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O-Zone: Being the Commish

JACKSONVILLE- Lets get to it... Billy from Santa Fe, NM:
John, with almost two weeks gone by, who are some of the surprises of camp?
John: Well, it depends what you mean by surprises. Second-year linebacker Brandon Marshall is playing better than most expected, and rookie free agent linebacker LaRoy Reynolds is better than anyone anticipated as an undrafted player. That makes linebacker deeper than many thought entering training camp. Ace Sanders certainly is playing better at receiver than many believed he could, though I wouldn't say he's a total shock, and I like what Jeremy Ebert has done at receiver the last couple of days. Tight ends Allen Reisner and Brett Brackett have been better than expected by outsiders, and Ryan Davis has performed well enough to push for time at the second Leo position. Veteran cornerback Alan Ball and veteran linebacker Geno Hayes also look like they will be very respectable as starters, something observers wondered about in the offseason when they signed as unrestricted free agents. I also like what Jonathan Grimes and De'Leon Eskridge have shown with Justin Forsett out with a sprained toe. There was a thought before training camp that the Jaguars might need to address running back depth. Because of Grimes and Eskridge, you hear that thought discussed a lot less now.
Joe from Jacksonville:
Would you rather be scatter-brained or absentminded?
John: I don't remember . . . wait, I don't know . . . no, I don't remember.
Adrian from Englewood, CA:
What exactly makes a wide receiver a good route runner? I often read words like "crisp" and "sharp," but what does that really mean?
John: A good route runner does run crisp, sharp routes. That means he breaks sharply, which enables him to separate from the defender and be open. A good route runner also makes all routes look the same, meaning a defender doesn't know until the player has made his break which way or when he's going to cut. Great route runners give few keys that defenders can use to anticipate the play. They're rare, but the best route runners can be effective without great speed and can play longer than fast receivers who don't run routes well.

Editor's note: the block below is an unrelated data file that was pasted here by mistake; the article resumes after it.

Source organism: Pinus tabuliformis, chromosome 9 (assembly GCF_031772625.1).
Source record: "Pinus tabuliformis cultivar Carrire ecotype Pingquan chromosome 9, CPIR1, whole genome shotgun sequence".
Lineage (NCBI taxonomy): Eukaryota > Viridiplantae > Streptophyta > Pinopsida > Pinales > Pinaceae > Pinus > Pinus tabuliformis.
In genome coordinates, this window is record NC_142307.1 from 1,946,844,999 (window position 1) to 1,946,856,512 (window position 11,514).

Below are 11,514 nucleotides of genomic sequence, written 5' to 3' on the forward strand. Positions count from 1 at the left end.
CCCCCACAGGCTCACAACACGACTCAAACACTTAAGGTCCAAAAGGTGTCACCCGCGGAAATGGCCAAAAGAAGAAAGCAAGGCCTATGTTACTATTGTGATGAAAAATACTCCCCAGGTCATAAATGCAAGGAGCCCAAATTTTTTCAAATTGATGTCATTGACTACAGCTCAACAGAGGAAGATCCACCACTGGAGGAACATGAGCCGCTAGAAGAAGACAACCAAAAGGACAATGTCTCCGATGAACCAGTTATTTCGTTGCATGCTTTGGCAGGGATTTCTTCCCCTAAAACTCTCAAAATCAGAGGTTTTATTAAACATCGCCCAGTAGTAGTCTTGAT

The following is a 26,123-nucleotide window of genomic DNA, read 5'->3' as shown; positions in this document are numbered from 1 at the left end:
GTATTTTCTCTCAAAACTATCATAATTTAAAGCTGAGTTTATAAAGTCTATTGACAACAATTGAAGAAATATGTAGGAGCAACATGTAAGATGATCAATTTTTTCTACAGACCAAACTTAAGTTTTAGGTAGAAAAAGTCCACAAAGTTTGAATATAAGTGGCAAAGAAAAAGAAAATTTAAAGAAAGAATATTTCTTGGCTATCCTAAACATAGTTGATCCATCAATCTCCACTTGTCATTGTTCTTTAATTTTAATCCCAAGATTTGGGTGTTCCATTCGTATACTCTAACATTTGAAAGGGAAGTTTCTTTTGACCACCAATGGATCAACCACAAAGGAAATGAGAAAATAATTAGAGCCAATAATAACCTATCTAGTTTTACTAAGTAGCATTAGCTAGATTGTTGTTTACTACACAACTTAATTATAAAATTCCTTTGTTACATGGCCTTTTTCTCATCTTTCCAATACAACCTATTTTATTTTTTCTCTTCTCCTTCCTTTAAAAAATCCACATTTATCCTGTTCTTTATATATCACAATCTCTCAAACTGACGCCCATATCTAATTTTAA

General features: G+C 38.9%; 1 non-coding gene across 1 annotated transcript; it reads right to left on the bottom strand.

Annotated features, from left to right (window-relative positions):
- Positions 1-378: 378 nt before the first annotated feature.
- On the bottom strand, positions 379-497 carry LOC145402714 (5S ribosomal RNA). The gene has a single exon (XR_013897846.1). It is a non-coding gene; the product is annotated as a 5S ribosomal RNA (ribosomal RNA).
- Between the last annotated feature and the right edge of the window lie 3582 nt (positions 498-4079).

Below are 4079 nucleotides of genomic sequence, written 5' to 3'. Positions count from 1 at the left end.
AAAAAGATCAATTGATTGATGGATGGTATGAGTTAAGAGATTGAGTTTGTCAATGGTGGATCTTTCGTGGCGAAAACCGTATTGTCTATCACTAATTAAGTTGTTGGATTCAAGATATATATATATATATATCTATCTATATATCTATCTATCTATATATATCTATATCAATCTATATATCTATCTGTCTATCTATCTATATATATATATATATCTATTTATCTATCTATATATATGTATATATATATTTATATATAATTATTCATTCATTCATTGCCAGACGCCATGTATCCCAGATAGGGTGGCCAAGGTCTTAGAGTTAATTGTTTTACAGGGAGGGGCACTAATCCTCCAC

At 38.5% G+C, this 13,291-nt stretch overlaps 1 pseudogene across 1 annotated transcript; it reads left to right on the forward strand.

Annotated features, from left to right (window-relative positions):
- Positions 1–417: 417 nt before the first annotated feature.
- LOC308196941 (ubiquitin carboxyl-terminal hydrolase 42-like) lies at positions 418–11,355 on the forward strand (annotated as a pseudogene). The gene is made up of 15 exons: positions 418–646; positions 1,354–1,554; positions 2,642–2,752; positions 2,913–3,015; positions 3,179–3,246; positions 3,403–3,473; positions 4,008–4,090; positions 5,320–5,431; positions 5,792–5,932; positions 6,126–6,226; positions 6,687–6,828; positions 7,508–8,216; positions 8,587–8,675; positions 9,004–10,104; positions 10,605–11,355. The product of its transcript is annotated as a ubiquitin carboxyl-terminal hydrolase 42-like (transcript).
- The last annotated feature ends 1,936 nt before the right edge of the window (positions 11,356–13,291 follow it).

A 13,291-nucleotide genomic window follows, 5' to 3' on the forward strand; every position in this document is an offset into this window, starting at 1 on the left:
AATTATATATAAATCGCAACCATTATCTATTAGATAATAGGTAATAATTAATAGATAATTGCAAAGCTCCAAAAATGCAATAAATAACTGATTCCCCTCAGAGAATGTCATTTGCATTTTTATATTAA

Jim from Simpsonville, SC:
Regarding the question about why you thought Gabbert was inconsistent, I would remind the asker, consistency is not always a virtue. I would be a remarkably consistent quarterback.
John: Alas, I feel your pain. I have been consistent for a long, long time.
Amar from New Orleans, LA:
Which player do you see getting a surprising amount of reps with the first team this week? I say Egboh and Brown.
John: I don't know how many players will get surprising reps, because it has become apparent that players such as Mike Brown and Ace Sanders, for example, are going to get first-team repetitions Friday. Chris Prosinski will get some at safety, too, and I expect a player such as Grimes or Eskridge could get more reps with the first unit than some might expect. Egboh could, too, although my guess is he works more with the second team on Friday. People expecting Lonnie Pryor to get a lot of first-team reps may be surprised, too; Will Ta'ufo'ou is ahead of him on the depth chart and could get extensive reps with the ones at fullback.
James from Jacksonville:
Since Gabbert and Henne have their own skill set do you think Jedd Fisch will rotate them in and out in games with specialized plays?
John: No.
Dan from Deland, FL:
I looked at the schedule for the first time and saw consecutive West Coast games for Week 2 and 3. Will the team just stay over there for the week or make the flight twice? Do you put a lot of weight in to travel and jet lag for players?
John: The team will stay in California between the Oakland and Seattle games Weeks 2 and 3. I do believe travel and jet lag is a factor, and people who know far more than I do about sports performance – and believe it or not, there are a few such people – believe so, too.
Paul from Lohrville, IA:
Would you say if the quarterback competition ends in a dead heat that Gabbert gets the nod based on youth?
John: These things never end in a dead heat. The NFL is not conducted in a vacuum, but if it were, then yes, I'd say Gabbert would get the nod based on youth, potential and upside.
Steve from Nashville, TN:
Can you describe the style or scheme of defense the Jags secondary will be playing under Coach Bradley?
John: Aggressive, press coverage.
Andrew from Panama City Beach, FL:
Moodachay sounds like "Move those Chains" if you say it fast enough.
John: And so we come full circle.